Guest Column: A Living Wage Helps Everyone

As a housing attorney in a legal aid program, I have represented many low-wage workers on the brink of being evicted because they could not pay their rent. To stop the eviction, tenants usually had to pay their current rent plus a monthly payment on the back rent.

Often they also had problems staying current with other bills—utilities, phone and car expenses. Unexpected car repairs caused some tenants, who needed a car to get to work, to breach their payment plan. Sadly, in several cases, my clients became homeless simply because they did not earn enough money to pay their rent.

Based on the challenges that my working clients had with keeping up with their rent, I became involved in a living wage social justice project in my congregation. This project led to the establishment of the Northampton Living Wage Coalition.

In 2009, the Northampton City Council passed a Living Wage Resolution proposed by the Coalition. The Resolution set a living wage based on a basic needs budget for a single person. Each year the living wage rate is raised based on increases in the consumer price index (CPI). This year the living wage rate will rise from $12.78 to $12.97 based on a 1.5 percent increase in the CPI. Employees who earn a living wage have much more money to feed their family, maintain a car, and keep a roof over their heads.

Paying a living wage is a good investment for employers. It boosts worker morale, effort and output. It also reduces employee turnover and absenteeism. Many of my clients had several court appearances, each of which took an entire morning. Employers who make the investment of paying living wages attract a more competent and better-educated work force. They also create more demand for their own goods and services.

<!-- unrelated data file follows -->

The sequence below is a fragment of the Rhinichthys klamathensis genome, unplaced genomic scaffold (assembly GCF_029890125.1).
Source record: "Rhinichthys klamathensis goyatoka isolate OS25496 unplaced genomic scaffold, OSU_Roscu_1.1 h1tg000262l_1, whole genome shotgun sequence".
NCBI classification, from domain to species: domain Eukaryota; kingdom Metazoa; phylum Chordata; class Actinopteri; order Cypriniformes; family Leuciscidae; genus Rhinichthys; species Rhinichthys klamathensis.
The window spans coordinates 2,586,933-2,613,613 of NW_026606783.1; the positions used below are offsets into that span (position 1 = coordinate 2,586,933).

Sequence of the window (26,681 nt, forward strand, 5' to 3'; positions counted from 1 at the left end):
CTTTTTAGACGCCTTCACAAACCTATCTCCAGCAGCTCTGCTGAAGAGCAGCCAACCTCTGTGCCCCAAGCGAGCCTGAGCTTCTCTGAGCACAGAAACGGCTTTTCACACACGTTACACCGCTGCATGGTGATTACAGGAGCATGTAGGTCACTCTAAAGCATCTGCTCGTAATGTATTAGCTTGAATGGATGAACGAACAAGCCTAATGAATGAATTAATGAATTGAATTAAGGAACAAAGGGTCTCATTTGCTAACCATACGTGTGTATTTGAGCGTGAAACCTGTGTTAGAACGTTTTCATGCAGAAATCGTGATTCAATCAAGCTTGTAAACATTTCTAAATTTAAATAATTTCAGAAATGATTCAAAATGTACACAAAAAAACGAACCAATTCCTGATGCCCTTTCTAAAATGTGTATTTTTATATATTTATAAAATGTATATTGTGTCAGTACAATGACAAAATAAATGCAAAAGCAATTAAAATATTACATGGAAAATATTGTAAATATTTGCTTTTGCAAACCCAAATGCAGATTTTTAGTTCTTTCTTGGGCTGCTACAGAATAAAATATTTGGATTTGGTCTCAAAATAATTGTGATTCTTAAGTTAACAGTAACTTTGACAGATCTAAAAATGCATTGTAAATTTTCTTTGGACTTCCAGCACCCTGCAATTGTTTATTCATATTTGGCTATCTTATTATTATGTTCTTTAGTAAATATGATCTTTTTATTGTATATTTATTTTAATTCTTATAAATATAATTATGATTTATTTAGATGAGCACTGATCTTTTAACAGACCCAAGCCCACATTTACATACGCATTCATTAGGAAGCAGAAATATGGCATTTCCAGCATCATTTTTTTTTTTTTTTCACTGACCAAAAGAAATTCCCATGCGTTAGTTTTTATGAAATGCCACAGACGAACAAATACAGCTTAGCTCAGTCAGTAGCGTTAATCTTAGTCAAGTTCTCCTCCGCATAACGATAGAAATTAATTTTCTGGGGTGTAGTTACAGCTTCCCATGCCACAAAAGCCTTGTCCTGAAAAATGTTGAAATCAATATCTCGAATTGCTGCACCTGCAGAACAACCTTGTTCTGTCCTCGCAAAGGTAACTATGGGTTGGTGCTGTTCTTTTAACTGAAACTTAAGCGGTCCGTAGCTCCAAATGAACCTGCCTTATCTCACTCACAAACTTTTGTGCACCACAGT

The most costly impact of paying low wages is high employee turnover. Turnover costs include recruitment, lower productivity, and training. According to a study by the Center for American Progress, the average cost of turnover for employees earning below $30,000 amounts to 16 percent of the employee’s annual salary. A fulltime employee earning $10 an hour and working 40 hours a week would cost an employer around $3,200. Employee turnover in low-wage jobs is high. According to Bureau of Labor Statistics data, 37 percent of the employees in the hotel and food services industries quit their jobs in 2011.

Paying a living wage boosts the local economy. Workers who earn a living wage can afford to buy more goods in their community. This increases consumer demand and leads to economic growth. They rely less on government assistance programs and pay more in taxes. A broader tax base and a reduced need for government assistance helps local, state and federal governments invest more in the infrastructures and services that create jobs and help strengthen communities. Paying a living wage creates an economy that works for everyone.•

Kitty Callaghan is a steering committee member of Living Wage Western Mass, formerly the Northampton Living Wage Coalition. Contact her at


Author: by Kitty Callaghan

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